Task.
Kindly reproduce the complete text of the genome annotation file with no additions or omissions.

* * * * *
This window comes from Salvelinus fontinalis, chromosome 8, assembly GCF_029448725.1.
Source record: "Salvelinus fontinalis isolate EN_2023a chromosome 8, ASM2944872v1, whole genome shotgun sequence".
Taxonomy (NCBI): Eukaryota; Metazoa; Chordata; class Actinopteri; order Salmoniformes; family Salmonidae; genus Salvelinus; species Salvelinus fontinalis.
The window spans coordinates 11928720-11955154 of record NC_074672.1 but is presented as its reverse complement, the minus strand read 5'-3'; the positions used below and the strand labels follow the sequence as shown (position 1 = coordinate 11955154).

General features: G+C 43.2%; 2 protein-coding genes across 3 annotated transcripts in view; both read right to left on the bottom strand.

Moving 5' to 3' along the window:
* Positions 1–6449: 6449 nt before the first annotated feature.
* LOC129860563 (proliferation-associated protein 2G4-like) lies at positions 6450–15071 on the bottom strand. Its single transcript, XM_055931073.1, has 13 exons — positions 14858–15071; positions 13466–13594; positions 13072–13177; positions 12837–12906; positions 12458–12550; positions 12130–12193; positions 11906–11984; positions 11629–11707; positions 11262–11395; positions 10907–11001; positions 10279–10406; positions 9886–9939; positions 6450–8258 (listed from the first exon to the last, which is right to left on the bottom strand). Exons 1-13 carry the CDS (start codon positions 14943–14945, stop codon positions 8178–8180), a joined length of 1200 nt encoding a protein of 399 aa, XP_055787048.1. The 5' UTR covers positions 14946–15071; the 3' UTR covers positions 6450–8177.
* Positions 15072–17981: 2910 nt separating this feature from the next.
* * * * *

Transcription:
This window comes from Salvelinus fontinalis, chromosome 8, assembly GCF_029448725.1.
Source record: "Salvelinus fontinalis isolate EN_2023a chromosome 8, ASM2944872v1, whole genome shotgun sequence".
Taxonomy (NCBI): Eukaryota; Metazoa; Chordata; class Actinopteri; order Salmoniformes; family Salmonidae; genus Salvelinus; species Salvelinus fontinalis.
The window spans coordinates 11928720-11955154 of record NC_074672.1 but is presented as its reverse complement, the minus strand read 5'-3'; the positions used below and the strand labels follow the sequence as shown (position 1 = coordinate 11955154).

General features: G+C 43.2%; 2 protein-coding genes across 3 annotated transcripts in view; both read right to left on the bottom strand.

Moving 5' to 3' along the window:
* Positions 1–6449: 6449 nt before the first annotated feature.
* LOC129860563 (proliferation-associated protein 2G4-like) lies at positions 6450–15071 on the bottom strand. Its single transcript, XM_055931073.1, has 13 exons — positions 14858–15071; positions 13466–13594; positions 13072–13177; positions 12837–12906; positions 12458–12550; positions 12130–12193; positions 11906–11984; positions 11629–11707; positions 11262–11395; positions 10907–11001; positions 10279–10406; positions 9886–9939; positions 6450–8258 (listed from the first exon to the last, which is right to left on the bottom strand). Exons 1-13 carry the CDS (start codon positions 14943–14945, stop codon positions 8178–8180), a joined length of 1200 nt encoding a protein of 399 aa, XP_055787048.1. The 5' UTR covers positions 14946–15071; the 3' UTR covers positions 6450–8177.
* Positions 15072–17981: 2910 nt separating this feature from the next.